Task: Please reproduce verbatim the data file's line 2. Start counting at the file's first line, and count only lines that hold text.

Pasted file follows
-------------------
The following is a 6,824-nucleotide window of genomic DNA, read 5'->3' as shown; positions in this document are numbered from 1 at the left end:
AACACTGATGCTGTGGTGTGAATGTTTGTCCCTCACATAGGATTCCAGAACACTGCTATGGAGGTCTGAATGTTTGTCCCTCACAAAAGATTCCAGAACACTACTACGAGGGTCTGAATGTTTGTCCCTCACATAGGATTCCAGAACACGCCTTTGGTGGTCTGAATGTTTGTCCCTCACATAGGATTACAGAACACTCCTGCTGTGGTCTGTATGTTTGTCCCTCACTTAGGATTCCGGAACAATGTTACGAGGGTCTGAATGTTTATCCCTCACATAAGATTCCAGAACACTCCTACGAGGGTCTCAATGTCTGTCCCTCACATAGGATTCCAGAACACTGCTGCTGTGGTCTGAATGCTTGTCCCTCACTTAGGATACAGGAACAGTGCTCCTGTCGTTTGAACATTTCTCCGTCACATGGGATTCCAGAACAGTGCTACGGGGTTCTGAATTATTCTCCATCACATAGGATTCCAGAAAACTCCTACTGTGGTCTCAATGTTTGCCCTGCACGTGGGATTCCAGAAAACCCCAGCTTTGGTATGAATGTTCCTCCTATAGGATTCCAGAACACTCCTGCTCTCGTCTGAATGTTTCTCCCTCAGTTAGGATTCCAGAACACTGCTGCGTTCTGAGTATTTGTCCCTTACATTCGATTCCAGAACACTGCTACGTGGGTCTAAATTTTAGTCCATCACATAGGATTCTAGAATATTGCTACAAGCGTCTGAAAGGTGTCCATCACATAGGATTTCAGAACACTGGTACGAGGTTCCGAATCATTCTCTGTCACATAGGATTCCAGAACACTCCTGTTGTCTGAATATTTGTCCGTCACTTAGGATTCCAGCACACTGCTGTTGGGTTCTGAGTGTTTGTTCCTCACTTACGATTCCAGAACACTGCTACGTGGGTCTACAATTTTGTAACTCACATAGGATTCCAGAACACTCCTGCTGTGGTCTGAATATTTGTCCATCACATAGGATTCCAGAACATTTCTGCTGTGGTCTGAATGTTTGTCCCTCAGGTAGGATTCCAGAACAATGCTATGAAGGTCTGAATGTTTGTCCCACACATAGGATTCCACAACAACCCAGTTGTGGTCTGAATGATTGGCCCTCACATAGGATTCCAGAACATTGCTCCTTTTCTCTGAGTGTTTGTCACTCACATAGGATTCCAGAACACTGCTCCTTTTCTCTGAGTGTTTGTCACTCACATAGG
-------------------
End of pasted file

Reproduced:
AACACTGATGCTGTGGTGTGAATGTTTGTCCCTCACATAGGATTCCAGAACACTGCTATGGAGGTCTGAATGTTTGTCCCTCACAAAAGATTCCAGAACACTACTACGAGGGTCTGAATGTTTGTCCCTCACATAGGATTCCAGAACACGCCTTTGGTGGTCTGAATGTTTGTCCCTCACATAGGATTACAGAACACTCCTGCTGTGGTCTGTATGTTTGTCCCTCACTTAGGATTCCGGAACAATGTTACGAGGGTCTGAATGTTTATCCCTCACATAAGATTCCAGAACACTCCTACGAGGGTCTCAATGTCTGTCCCTCACATAGGATTCCAGAACACTGCTGCTGTGGTCTGAATGCTTGTCCCTCACTTAGGATACAGGAACAGTGCTCCTGTCGTTTGAACATTTCTCCGTCACATGGGATTCCAGAACAGTGCTACGGGGTTCTGAATTATTCTCCATCACATAGGATTCCAGAAAACTCCTACTGTGGTCTCAATGTTTGCCCTGCACGTGGGATTCCAGAAAACCCCAGCTTTGGTATGAATGTTCCTCCTATAGGATTCCAGAACACTCCTGCTCTCGTCTGAATGTTTCTCCCTCAGTTAGGATTCCAGAACACTGCTGCGTTCTGAGTATTTGTCCCTTACATTCGATTCCAGAACACTGCTACGTGGGTCTAAATTTTAGTCCATCACATAGGATTCTAGAATATTGCTACAAGCGTCTGAAAGGTGTCCATCACATAGGATTTCAGAACACTGGTACGAGGTTCCGAATCATTCTCTGTCACATAGGATTCCAGAACACTCCTGTTGTCTGAATATTTGTCCGTCACTTAGGATTCCAGCACACTGCTGTTGGGTTCTGAGTGTTTGTTCCTCACTTACGATTCCAGAACACTGCTACGTGGGTCTACAATTTTGTAACTCACATAGGATTCCAGAACACTCCTGCTGTGGTCTGAATATTTGTCCATCACATAGGATTCCAGAACATTTCTGCTGTGGTCTGAATGTTTGTCCCTCAGGTAGGATTCCAGAACAATGCTATGAAGGTCTGAATGTTTGTCCCACACATAGGATTCCACAACAACCCAGTTGTGGTCTGAATGATTGGCCCTCACATAGGATTCCAGAACATTGCTCCTTTTCTCTGAGTGTTTGTCACTCACATAGGATTCCAGAACACTGCTCCTTTTCTCTGAGTGTTTGTCACTCACATAGG